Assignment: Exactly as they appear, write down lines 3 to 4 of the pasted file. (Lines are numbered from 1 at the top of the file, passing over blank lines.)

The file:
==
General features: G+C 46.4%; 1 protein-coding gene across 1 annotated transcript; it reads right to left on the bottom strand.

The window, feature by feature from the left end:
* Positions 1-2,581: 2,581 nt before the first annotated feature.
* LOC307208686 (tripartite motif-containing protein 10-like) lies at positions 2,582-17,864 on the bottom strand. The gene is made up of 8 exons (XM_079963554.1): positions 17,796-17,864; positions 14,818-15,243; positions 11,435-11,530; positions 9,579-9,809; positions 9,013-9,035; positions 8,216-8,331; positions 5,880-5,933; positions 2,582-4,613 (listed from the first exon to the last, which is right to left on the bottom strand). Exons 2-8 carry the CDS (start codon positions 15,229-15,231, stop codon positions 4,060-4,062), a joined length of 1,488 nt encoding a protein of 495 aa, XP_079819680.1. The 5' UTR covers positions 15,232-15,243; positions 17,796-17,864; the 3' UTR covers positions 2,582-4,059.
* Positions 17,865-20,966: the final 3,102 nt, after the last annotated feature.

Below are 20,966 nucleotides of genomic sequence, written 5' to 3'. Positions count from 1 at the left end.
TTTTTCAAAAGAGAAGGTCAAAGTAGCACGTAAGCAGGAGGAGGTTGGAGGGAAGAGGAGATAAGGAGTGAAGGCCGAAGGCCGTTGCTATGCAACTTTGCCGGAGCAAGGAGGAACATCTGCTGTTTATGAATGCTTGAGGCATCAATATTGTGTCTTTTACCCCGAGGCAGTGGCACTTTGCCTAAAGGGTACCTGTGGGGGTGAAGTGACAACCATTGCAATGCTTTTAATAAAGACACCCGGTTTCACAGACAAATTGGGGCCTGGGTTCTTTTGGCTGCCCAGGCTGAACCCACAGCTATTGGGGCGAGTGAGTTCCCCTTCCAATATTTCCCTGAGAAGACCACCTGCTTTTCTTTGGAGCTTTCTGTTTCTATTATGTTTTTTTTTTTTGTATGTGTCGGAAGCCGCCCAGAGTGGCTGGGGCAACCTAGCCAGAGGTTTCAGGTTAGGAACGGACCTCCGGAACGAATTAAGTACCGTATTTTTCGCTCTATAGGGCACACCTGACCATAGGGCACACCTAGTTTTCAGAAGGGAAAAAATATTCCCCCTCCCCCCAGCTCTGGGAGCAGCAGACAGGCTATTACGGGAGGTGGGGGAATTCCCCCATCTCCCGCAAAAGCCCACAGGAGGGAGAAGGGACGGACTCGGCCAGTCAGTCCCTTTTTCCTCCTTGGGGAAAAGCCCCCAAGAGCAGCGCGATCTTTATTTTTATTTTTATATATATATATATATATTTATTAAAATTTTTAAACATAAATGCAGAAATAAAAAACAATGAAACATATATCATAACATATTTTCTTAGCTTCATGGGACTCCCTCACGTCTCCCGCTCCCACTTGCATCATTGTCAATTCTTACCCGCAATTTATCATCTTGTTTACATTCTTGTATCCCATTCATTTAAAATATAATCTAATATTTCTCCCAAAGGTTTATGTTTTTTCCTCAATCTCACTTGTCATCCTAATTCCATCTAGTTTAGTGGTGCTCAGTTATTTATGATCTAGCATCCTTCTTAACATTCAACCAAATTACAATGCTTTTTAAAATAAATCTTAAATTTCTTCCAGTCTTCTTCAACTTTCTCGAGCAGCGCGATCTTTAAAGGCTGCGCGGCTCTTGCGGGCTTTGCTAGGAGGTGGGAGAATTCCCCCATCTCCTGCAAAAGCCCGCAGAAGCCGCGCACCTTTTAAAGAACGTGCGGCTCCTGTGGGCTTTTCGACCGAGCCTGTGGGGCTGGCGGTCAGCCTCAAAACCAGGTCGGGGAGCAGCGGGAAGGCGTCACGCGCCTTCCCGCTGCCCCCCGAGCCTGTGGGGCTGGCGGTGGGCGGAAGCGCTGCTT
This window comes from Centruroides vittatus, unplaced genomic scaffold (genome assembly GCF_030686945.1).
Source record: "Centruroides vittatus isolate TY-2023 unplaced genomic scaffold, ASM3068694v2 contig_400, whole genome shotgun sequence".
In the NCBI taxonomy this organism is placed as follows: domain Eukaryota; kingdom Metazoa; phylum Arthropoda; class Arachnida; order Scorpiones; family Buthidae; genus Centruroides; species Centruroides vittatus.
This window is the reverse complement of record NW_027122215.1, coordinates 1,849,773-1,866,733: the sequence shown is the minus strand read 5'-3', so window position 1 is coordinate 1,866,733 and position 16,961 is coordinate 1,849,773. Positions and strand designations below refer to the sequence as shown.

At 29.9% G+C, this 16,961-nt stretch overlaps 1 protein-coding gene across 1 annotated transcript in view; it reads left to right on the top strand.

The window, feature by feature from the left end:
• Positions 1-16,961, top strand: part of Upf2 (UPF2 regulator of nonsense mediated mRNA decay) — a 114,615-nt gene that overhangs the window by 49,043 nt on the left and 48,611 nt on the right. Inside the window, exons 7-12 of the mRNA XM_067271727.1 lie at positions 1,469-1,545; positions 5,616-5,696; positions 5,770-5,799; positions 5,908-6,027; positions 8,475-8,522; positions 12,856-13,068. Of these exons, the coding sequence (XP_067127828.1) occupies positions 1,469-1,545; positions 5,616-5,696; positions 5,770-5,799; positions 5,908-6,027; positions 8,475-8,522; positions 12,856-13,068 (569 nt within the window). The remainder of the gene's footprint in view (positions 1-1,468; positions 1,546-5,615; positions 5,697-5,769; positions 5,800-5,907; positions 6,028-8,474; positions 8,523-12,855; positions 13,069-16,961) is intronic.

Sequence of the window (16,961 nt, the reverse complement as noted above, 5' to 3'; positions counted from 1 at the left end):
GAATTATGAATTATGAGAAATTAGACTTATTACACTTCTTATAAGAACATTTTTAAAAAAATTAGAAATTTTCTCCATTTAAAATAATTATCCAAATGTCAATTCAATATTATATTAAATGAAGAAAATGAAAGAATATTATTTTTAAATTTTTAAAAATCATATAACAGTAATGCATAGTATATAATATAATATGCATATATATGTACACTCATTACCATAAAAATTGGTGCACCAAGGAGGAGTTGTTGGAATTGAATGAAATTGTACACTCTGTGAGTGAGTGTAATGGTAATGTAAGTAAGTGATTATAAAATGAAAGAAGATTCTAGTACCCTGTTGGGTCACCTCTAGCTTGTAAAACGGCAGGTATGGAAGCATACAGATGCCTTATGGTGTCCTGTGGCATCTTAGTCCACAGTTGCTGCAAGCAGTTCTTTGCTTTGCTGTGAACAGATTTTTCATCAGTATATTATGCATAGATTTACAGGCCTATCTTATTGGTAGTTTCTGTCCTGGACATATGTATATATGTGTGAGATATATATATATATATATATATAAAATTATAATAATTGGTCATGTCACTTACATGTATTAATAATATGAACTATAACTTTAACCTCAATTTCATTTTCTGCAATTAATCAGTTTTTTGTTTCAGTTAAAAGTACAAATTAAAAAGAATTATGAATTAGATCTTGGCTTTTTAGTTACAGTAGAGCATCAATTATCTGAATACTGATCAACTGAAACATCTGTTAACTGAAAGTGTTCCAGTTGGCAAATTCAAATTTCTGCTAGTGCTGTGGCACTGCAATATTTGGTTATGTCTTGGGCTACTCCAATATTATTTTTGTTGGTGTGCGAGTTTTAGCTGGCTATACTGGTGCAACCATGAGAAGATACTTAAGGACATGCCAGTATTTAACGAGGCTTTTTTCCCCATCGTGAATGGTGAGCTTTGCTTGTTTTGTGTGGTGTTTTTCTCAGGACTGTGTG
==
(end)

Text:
* Positions 1-2,581: 2,581 nt before the first annotated feature.
* LOC307208686 (tripartite motif-containing protein 10-like) lies at positions 2,582-17,864 on the bottom strand. The gene is made up of 8 exons (XM_079963554.1): positions 17,796-17,864; positions 14,818-15,243; positions 11,435-11,530; positions 9,579-9,809; positions 9,013-9,035; positions 8,216-8,331; positions 5,880-5,933; positions 2,582-4,613 (listed from the first exon to the last, which is right to left on the bottom strand). Exons 2-8 carry the CDS (start codon positions 15,229-15,231, stop codon positions 4,060-4,062), a joined length of 1,488 nt encoding a protein of 495 aa, XP_079819680.1. The 5' UTR covers positions 15,232-15,243; positions 17,796-17,864; the 3' UTR covers positions 2,582-4,059.